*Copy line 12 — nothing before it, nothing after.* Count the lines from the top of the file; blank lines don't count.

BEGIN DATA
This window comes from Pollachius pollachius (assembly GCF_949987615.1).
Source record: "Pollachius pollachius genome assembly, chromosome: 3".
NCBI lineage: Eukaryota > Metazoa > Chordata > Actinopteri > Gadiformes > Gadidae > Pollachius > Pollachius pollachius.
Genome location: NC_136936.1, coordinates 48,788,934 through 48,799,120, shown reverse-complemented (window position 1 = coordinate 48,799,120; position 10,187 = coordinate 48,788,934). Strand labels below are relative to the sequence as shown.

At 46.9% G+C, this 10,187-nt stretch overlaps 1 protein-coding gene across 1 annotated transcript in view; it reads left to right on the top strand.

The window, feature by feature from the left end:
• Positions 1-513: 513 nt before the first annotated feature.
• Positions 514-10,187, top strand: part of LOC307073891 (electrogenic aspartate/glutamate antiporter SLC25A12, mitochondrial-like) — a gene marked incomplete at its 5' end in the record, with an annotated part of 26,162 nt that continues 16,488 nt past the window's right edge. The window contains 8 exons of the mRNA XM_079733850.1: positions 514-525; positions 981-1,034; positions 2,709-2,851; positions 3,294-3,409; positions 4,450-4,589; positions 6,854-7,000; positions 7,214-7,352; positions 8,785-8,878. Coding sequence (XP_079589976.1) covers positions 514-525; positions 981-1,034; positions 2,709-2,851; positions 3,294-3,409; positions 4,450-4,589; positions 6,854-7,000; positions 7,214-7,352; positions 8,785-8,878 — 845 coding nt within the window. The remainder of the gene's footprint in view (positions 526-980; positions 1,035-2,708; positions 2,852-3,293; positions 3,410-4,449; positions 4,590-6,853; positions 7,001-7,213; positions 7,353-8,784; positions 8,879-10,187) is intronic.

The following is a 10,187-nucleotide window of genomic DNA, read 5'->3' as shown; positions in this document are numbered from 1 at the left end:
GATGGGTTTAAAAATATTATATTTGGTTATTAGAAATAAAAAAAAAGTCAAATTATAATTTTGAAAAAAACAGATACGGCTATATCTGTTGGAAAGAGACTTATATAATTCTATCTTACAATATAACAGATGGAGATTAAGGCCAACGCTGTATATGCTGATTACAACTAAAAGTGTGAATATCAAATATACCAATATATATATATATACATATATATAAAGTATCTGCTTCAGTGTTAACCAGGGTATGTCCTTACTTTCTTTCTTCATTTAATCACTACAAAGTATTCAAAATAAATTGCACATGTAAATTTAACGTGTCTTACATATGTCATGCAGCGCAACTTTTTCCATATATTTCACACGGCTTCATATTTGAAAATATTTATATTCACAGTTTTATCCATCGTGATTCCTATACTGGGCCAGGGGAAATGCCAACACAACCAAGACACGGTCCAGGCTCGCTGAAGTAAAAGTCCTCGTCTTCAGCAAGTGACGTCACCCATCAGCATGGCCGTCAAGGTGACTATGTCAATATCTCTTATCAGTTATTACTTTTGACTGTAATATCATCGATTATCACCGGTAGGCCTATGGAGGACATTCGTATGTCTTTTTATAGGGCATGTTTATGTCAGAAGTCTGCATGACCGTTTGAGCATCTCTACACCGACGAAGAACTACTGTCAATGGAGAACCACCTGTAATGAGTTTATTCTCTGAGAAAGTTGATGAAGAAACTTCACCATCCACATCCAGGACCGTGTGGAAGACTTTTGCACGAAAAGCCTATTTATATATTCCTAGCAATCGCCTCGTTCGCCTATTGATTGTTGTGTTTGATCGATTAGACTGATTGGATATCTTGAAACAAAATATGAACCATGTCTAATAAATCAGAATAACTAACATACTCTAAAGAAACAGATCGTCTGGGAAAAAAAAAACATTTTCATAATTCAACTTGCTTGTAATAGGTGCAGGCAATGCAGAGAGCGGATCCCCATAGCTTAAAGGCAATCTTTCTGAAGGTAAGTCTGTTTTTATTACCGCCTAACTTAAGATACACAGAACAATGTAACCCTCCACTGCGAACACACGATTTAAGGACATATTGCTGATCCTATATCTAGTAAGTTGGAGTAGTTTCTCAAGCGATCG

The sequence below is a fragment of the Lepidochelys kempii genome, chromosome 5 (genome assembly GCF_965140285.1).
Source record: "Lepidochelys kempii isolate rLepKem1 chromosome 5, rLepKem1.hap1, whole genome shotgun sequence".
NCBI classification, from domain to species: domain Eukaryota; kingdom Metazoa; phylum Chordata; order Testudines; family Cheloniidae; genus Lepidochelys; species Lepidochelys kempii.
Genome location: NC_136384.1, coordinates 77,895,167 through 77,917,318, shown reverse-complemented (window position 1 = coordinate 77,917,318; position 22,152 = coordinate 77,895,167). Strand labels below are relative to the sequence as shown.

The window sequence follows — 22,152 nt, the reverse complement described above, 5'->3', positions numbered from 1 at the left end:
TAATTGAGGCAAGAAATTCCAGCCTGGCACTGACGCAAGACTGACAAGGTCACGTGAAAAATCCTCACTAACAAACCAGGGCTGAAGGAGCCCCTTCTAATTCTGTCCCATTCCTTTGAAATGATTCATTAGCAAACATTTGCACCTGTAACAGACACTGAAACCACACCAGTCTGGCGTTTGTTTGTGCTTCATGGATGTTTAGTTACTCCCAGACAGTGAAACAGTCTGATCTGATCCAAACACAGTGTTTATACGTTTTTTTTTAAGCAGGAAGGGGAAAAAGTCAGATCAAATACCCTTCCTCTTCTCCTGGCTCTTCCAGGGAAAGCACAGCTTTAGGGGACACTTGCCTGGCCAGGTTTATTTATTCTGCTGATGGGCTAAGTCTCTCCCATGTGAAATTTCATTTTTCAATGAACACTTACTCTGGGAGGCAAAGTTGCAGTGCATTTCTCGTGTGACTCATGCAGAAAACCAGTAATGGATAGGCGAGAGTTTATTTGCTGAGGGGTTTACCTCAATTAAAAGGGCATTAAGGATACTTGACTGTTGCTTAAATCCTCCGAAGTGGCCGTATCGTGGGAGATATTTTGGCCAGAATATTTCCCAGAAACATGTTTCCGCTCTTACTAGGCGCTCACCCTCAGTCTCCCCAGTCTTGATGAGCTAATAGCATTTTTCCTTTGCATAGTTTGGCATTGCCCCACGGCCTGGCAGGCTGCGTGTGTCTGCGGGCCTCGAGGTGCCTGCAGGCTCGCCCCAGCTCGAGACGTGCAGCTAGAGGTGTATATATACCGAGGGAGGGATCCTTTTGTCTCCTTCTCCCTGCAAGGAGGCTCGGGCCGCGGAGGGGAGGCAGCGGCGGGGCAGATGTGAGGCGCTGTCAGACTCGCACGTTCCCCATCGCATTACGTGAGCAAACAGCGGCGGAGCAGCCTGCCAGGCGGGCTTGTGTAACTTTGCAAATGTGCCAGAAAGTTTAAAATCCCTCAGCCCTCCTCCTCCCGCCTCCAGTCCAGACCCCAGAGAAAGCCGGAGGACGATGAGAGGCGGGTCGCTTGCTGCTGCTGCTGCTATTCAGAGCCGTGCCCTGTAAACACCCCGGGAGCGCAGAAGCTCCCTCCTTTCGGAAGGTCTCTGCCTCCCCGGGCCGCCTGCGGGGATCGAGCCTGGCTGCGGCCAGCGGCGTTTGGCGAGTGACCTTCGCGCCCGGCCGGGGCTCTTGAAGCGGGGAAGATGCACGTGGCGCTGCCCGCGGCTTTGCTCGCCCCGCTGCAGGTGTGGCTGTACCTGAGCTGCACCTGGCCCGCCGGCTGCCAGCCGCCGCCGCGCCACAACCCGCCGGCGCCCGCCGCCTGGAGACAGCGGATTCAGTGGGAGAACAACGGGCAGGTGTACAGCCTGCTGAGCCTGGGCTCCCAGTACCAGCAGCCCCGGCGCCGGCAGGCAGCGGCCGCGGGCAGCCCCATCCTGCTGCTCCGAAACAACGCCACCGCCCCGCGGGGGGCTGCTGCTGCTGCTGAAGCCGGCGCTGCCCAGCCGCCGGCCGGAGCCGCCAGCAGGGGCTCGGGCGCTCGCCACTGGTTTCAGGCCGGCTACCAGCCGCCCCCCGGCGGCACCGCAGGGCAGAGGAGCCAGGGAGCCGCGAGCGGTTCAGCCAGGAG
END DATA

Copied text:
Source record: "Lepidochelys kempii isolate rLepKem1 chromosome 5, rLepKem1.hap1, whole genome shotgun sequence".